Taxing Toking: The Tax Implications of Marijuana Ballot Initiatives


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In addition to a number of tax proposals on the ballot this election, voters in Alaska, Oregon, and the District of Columbia will vote on ballot initiatives that would legalize marijuana for recreational use. These measures could also have future revenue implications. If these initiatives pass, they would set these jurisdictions on the path of Colorado and Washington, which already allow production and sale of marijuana to adults for recreational as well as medical purposes.

While Colorado and Washington marijuana markets are still a work in progress, both states have proven that taxes on marijuana can generate revenue. For example, since recreational marijuana sales began in January, Colorado has collected over $45 million in revenue from marijuana taxes and fees. Washington has collected $5.5 million in excise tax revenue from July 8 (the first day of sales) through October 7.

Here's a breakdown of each state's potential plan to tax marijuana and what level of revenues these states could expect to collect:

Oregon

Oregon's marijuana ballot initiative would place a $35 per ounce excise tax on all marijuana flowers, a $10 per ounce excise tax on all marijuana leaves, and a $5 excise tax per immature marijuana plant. The revenue generated from these taxes would be earmarked such that 40 percent would go to the Common School Fund, 20 percent for mental health/alcohol/drug services, 15 percent for state police, 20 percent for local law enforcement, and 5 percent for the Oregon Health Authority. The Oregon Legislative Revenue Office estimates that this measure would raise $41 million from 2017 to 2019 , while the economic consulting firm ECONorthwest estimated that revenue would hit a much higher  $79 million over the same time period.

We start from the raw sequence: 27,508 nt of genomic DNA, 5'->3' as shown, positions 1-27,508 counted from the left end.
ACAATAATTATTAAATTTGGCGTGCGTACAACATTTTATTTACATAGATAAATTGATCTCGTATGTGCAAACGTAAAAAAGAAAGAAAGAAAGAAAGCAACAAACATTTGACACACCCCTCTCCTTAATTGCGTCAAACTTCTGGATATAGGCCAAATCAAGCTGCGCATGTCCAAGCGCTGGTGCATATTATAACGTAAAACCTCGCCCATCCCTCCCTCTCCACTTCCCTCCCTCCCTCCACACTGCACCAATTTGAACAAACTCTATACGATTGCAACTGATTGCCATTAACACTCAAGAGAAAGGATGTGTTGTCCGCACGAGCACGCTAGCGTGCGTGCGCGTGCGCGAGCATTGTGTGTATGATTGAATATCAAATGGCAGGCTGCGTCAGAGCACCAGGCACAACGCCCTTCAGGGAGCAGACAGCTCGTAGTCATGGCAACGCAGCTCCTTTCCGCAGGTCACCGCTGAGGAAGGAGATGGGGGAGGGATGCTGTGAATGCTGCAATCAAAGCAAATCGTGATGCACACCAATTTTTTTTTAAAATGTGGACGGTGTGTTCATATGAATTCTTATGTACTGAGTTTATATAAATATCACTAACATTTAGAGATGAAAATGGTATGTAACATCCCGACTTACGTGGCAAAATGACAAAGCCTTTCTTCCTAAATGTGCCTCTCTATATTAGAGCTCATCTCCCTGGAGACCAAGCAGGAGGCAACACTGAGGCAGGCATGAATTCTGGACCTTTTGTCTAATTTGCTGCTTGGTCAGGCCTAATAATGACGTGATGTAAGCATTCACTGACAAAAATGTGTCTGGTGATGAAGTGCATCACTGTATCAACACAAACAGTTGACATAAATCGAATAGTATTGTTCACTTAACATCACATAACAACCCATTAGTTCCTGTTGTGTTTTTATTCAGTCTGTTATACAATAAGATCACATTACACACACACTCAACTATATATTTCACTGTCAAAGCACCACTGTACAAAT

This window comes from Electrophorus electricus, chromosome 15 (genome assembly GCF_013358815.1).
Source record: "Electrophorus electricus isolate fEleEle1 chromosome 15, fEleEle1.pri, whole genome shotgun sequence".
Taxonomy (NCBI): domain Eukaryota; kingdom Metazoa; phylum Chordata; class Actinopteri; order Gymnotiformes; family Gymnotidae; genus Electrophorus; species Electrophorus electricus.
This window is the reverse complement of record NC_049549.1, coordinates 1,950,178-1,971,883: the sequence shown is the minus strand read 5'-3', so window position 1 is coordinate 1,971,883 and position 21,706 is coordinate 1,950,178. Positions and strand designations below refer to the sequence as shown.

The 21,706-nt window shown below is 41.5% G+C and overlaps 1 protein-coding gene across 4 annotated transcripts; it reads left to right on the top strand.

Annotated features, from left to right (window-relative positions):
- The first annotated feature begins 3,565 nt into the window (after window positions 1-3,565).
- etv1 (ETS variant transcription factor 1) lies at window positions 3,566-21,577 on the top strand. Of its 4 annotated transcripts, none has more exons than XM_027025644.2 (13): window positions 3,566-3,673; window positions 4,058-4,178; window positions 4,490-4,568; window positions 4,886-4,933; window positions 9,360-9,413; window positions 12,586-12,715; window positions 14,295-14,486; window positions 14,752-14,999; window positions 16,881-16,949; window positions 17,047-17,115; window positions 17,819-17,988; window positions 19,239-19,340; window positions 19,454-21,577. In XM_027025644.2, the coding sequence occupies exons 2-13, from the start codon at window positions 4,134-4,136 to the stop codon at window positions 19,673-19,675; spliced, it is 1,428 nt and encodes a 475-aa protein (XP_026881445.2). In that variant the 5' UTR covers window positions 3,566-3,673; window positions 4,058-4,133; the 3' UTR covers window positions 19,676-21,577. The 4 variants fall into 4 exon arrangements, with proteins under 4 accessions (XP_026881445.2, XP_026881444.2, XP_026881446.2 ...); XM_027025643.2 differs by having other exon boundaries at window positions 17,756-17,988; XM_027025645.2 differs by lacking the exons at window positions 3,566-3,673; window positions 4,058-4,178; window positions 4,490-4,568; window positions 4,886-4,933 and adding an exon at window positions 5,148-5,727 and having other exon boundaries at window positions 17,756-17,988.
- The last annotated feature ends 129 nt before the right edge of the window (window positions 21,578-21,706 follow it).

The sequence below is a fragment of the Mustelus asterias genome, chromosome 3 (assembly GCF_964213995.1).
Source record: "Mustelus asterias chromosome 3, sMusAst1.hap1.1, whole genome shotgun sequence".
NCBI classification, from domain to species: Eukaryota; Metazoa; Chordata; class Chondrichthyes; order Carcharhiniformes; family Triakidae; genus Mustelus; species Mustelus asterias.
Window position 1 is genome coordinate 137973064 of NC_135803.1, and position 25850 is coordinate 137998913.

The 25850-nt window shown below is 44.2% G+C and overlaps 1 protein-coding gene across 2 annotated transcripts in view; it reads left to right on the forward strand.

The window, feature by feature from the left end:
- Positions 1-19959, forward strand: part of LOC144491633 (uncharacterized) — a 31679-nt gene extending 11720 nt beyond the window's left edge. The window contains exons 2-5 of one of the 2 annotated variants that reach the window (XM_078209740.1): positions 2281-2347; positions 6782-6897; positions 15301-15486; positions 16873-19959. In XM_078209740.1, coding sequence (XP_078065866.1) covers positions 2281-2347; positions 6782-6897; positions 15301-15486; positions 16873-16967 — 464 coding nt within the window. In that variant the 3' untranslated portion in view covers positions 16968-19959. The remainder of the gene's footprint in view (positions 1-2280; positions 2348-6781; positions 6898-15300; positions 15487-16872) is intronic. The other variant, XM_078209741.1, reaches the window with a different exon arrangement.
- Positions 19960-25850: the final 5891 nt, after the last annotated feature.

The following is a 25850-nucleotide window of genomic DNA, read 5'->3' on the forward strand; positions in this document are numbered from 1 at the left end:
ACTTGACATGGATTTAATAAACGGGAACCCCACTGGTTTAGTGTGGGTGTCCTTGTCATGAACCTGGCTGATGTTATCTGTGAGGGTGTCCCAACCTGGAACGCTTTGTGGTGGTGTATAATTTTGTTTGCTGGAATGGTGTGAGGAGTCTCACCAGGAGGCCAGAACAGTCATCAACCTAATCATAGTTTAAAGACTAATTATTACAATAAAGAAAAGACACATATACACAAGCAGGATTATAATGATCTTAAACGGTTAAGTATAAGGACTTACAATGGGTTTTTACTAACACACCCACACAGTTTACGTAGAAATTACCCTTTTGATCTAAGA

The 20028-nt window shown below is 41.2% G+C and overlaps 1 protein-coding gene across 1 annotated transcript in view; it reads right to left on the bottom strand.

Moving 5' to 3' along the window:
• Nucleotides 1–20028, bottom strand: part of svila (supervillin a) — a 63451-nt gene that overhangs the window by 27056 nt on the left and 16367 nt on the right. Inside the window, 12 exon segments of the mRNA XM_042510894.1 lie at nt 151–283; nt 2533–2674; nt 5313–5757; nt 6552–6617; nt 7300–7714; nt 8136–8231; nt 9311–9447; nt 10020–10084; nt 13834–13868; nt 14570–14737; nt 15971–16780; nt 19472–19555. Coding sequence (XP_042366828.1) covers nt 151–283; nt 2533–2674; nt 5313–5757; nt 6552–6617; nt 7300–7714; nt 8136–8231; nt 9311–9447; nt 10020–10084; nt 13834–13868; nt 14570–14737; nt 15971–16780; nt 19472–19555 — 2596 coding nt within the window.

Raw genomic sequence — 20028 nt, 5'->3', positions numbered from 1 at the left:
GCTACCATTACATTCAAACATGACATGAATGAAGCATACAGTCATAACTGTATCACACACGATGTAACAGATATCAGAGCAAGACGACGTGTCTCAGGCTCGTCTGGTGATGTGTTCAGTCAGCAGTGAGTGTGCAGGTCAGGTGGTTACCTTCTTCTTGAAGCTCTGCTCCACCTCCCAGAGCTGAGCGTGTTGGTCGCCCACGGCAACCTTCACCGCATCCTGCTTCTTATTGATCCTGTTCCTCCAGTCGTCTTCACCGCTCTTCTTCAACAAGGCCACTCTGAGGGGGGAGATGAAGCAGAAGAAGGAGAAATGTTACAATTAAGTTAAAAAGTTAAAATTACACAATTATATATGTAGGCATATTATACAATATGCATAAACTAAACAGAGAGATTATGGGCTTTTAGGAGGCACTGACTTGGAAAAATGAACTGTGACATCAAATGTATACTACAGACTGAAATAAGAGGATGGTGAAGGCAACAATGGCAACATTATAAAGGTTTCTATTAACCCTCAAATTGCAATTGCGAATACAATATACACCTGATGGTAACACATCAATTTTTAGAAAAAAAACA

Alaska

Alaska's marijuana ballot initiative would place a $50 per ounce excise tax on the sale of marijuana with the option of allowing the Department of Revenue to exempt or apply lower tax rates to certain parts of the marijuana plant. While the Alaska Department of Revenue has chosen not to issue a formal revenue estimate, a Colorado-based organization, the Marijuana Policy Group, has estimated that the measure would raise $73 million  from 2016 to 2020.

District of Columbia

Unlike the initiatives in Alaska and Oregon, Washington, D.C.'s ballot initiative does not explicitly lay out a taxation regime in the initiative text. The assumption, however, is that the D.C. Council will follow-up with legislation that puts in place a regulatory and taxation system for recreational marijuana. To this end, D.C. Councilmember David Grosso has proposed the Marijuana Legalization and Regulation Act, which would place a 6 percent excise tax on medical marijuana and a 15 percent excise tax on recreational marijuana.

Although there has been no official score of the bill, an estimate of a similar hypothetical marijuana tax in D.C. predicted it could raise $8.8 million. Whatever the amount raised, the proposed D.C. legislation would direct all of it into a dedicated marijuana fund, which would fund anti-drug abuse programs across D.C. agencies. 

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